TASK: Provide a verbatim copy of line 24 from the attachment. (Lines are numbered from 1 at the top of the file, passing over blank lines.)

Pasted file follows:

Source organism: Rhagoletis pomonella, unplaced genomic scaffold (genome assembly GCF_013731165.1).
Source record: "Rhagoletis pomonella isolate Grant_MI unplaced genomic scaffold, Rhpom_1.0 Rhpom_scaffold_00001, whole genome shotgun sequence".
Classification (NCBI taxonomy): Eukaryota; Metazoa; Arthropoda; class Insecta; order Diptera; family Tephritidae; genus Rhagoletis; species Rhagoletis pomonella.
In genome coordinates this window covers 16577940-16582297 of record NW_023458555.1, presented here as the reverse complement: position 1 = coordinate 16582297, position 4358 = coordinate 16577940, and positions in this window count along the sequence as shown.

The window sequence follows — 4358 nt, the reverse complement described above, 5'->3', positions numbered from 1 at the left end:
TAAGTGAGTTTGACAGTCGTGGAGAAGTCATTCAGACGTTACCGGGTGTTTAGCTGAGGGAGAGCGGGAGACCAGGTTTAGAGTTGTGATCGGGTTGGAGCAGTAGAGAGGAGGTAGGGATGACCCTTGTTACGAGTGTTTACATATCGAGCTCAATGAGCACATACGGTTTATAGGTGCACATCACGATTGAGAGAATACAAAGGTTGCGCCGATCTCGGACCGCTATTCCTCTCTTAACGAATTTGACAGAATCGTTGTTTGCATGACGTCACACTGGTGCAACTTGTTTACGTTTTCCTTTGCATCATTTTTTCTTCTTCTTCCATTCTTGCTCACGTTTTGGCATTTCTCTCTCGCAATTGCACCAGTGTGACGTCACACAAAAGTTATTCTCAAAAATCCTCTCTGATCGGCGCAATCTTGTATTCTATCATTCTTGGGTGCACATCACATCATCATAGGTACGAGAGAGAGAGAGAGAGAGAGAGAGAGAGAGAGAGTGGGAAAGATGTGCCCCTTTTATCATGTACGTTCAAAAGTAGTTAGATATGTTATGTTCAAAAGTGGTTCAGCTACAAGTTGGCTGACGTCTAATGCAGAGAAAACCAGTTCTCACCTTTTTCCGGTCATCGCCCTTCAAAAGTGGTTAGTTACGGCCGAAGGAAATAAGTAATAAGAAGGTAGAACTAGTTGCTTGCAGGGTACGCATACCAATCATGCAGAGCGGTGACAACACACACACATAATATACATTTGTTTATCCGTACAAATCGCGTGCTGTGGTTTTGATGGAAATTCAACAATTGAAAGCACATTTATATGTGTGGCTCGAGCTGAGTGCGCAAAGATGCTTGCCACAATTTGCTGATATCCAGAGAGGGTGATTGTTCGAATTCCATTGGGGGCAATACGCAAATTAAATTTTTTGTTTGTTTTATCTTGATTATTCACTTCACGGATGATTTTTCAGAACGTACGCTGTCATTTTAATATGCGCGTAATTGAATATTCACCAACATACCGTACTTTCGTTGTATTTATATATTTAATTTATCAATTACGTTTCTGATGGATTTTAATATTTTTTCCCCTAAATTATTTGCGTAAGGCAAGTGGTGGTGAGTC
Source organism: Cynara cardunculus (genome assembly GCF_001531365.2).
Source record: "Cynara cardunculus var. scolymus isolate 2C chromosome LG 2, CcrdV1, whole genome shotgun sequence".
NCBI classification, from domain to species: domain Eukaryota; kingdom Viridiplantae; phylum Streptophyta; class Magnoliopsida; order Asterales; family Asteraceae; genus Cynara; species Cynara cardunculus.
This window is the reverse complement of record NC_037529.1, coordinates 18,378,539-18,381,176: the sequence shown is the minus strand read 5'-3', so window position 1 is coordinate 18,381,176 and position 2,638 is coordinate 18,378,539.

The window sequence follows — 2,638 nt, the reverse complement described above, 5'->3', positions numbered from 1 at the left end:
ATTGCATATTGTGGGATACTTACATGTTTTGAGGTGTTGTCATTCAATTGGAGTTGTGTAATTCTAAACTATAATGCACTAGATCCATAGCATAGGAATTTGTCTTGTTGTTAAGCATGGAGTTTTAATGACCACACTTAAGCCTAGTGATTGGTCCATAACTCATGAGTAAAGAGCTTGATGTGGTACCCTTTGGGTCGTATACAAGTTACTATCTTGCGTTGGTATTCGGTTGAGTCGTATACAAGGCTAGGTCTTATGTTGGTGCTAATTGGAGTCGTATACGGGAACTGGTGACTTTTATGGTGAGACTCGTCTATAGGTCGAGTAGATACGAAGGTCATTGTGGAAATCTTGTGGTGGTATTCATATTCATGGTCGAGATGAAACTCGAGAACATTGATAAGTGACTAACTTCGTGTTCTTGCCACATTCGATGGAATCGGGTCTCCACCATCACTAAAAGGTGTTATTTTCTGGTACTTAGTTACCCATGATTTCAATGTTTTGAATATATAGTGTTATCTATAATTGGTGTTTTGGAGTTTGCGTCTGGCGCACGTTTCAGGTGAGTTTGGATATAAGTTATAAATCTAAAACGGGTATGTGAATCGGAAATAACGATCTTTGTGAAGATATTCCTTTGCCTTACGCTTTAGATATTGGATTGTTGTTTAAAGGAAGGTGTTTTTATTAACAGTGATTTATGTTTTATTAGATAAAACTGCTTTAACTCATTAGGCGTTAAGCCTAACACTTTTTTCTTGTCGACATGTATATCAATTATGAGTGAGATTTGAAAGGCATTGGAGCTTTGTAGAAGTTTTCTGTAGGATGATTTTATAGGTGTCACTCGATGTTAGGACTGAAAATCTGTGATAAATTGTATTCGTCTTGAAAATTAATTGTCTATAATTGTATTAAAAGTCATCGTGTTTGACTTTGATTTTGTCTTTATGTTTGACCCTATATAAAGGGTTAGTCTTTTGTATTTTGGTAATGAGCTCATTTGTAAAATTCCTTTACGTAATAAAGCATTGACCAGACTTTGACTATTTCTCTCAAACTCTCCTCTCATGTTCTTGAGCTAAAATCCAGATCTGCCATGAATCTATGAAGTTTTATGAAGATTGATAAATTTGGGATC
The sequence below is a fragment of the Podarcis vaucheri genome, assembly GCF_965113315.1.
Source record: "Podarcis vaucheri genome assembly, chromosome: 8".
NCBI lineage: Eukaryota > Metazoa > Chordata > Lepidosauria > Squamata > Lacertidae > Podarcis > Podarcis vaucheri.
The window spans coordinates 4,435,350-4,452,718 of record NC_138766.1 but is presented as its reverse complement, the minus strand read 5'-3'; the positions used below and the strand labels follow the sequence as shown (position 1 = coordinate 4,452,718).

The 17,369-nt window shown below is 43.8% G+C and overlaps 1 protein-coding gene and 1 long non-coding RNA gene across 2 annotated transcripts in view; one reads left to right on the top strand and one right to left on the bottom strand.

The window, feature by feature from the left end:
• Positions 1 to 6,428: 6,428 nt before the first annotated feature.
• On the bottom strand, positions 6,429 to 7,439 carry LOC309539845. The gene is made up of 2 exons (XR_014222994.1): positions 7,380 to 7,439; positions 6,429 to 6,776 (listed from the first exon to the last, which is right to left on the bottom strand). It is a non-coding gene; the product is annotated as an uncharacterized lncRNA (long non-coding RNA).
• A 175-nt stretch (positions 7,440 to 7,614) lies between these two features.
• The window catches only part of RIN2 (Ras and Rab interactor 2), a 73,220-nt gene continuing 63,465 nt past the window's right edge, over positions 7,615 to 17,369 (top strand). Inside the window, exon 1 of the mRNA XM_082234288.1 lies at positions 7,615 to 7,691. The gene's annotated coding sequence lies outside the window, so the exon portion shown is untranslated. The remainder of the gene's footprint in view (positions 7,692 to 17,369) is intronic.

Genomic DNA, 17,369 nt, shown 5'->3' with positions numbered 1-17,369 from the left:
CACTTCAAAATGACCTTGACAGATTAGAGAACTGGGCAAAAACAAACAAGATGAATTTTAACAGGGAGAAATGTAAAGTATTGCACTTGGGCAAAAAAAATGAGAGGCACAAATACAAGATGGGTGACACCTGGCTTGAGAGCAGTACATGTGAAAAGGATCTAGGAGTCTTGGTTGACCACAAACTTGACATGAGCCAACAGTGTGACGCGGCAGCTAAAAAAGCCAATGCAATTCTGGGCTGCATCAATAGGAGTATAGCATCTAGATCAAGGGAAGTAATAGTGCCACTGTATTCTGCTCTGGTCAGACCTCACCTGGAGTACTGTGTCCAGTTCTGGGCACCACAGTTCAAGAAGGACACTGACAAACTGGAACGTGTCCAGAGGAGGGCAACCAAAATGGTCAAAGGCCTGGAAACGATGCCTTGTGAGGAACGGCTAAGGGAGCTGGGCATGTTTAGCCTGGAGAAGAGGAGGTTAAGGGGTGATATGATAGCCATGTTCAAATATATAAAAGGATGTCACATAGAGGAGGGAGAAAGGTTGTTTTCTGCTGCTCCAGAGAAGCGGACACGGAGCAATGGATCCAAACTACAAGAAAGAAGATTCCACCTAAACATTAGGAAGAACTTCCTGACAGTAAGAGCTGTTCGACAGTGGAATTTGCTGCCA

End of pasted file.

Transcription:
CACTTCAAAATGACCTTGACAGATTAGAGAACTGGGCAAAAACAAACAAGATGAATTTTAACAGGGAGAAATGTAAAGTATTGCACTTGGGCAAAAAAAATGAGAGGCACAAATACAAGATGGGTGACACCTGGCTTGAGAGCAGTACATGTGAAAAGGATCTAGGAGTCTTGGTTGACCACAAACTTGACATGAGCCAACAGTGTGACGCGGCAGCTAAAAAAGCCAATGCAATTCTGGGCTGCATCAATAGGAGTATAGCATCTAGATCAAGGGAAGTAATAGTGCCACTGTATTCTGCTCTGGTCAGACCTCACCTGGAGTACTGTGTCCAGTTCTGGGCACCACAGTTCAAGAAGGACACTGACAAACTGGAACGTGTCCAGAGGAGGGCAACCAAAATGGTCAAAGGCCTGGAAACGATGCCTTGTGAGGAACGGCTAAGGGAGCTGGGCATGTTTAGCCTGGAGAAGAGGAGGTTAAGGGGTGATATGATAGCCATGTTCAAATATATAAAAGGATGTCACATAGAGGAGGGAGAAAGGTTGTTTTCTGCTGCTCCAGAGAAGCGGACACGGAGCAATGGATCCAAACTACAAGAAAGAAGATTCCACCTAAACATTAGGAAGAACTTCCTGACAGTAAGAGCTGTTCGACAGTGGAATTTGCTGCCA